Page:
Credit: Joris Laarman Lab


Until recently, additive manufacturing has mainly meant repetitive 3D printing of material layers, working from the ground up, in concert with gravity. Fabricating this way is a bit like working with masonry: successive, equal-height layers of material are deposited to produce something. This final 3D-printed product can be a variety of complex shapes, although airy, skeletal structures present technical challenges, just like masonry.

This winter I received my first 3Doodler, the so-called "world's first 3D printing pen" launched on the crowdfunding website Kickstarter and created by Boston-based toy ompany WobbleWorks. The 3Doodler prints in lines, not layers (although you can do this as well). The device is like a fancy hot glue gun that produces ultra-thin, rapid-cooled plastic, and you can even "draw" objects in mid-air, so long as you start with a fixed and ideally horizontal surface.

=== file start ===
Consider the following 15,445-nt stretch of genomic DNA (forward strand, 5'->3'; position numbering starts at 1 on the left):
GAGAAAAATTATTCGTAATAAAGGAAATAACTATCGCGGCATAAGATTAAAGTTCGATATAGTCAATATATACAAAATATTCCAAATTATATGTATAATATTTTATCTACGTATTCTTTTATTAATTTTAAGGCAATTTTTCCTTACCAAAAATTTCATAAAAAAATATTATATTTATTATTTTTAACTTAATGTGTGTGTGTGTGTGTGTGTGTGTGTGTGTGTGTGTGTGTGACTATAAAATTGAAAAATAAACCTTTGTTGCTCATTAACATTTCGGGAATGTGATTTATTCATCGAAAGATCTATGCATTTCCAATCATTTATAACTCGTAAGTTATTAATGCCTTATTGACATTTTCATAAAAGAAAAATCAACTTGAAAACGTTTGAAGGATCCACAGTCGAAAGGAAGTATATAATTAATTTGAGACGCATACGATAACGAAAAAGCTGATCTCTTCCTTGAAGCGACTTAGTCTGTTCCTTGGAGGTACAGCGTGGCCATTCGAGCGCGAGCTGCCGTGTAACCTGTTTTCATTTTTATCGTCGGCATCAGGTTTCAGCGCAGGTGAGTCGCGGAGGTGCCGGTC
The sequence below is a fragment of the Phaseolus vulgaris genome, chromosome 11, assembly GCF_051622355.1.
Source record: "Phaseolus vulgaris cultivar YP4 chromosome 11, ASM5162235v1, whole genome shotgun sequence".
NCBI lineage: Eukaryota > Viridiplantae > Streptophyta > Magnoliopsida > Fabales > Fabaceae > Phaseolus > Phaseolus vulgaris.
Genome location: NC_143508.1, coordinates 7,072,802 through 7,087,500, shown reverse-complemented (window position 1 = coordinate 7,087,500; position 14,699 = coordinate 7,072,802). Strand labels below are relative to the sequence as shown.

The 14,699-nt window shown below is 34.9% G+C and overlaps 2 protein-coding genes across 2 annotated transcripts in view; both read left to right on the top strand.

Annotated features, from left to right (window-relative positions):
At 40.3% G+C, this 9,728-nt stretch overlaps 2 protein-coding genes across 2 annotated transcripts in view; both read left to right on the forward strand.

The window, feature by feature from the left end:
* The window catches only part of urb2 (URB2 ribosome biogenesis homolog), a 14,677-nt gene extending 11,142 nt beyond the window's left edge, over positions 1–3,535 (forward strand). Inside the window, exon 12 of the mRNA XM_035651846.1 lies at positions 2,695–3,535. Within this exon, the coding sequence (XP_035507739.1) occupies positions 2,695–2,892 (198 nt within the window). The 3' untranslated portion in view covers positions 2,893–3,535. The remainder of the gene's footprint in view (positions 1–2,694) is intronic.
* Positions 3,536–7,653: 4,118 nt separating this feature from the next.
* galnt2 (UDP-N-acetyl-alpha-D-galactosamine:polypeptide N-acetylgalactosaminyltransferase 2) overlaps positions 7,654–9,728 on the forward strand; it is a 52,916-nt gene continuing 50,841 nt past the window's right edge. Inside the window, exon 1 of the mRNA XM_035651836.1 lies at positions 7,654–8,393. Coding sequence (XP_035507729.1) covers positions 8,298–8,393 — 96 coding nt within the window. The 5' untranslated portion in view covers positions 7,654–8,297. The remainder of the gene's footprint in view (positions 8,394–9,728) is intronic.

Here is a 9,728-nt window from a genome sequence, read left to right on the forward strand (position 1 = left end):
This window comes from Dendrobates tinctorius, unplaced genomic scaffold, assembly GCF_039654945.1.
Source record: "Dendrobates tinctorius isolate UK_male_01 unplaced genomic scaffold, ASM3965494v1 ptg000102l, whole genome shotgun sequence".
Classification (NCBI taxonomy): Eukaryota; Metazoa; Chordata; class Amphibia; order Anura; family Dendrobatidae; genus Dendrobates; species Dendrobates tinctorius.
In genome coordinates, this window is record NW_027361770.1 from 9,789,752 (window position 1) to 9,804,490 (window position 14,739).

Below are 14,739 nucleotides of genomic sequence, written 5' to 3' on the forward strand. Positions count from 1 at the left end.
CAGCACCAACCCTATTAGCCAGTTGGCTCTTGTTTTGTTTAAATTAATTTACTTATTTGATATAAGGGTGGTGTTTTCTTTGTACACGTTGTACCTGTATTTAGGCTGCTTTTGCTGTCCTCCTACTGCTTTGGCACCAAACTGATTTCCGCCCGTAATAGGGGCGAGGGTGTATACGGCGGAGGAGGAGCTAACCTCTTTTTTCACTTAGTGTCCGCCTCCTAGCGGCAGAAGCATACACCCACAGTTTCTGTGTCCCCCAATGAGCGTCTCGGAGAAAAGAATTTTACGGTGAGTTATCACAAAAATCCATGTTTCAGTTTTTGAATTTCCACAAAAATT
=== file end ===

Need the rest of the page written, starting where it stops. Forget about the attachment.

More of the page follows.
Amsterdam-based Joris Laarman Lab has taken a similar approach to 3D printing at a larger scale and with a different material. Developed with Netherlands-based Acotech and Autodesk, the MX3D-Metal printing process involves the use of an industrial robot and a sophisticated welding attachment. The welding device delivers incremental amounts of molten metal which cool quickly, just like 3Doodler plastic. A range of materials including bronze, copper, aluminum, and stainless steel can be printed in graceful, skeletal lines in mid-air. The technology can even print lines in different levels of quality, from a bumpy rod that resembles an Alberto Giacometti sculpture to a more refined cylinder like smooth rebar.

Rendering of the technology.

Rendering of the technology.

Credit: Joris Laarman Lab

In addition to offering the newfound capability of producing skeletal metal frames with geometric complexity, the MX3D-Metal offers another benefit over traditional layer-based printing. Particularly in cases where skeletal forms are desired, the new method requires less material—and is therefore more environmentally resourceful—than its conventional 3D printer counterparts. Now, fabrications can be more like drawings, expressing ideas with the economy of the line.

Blaine Brownell, AIA, is a regularly featured columnist whose stories appear on this website each week. His views and conclusions are not necessarily those of ARCHITECT magazine nor of the American Institute of Architects.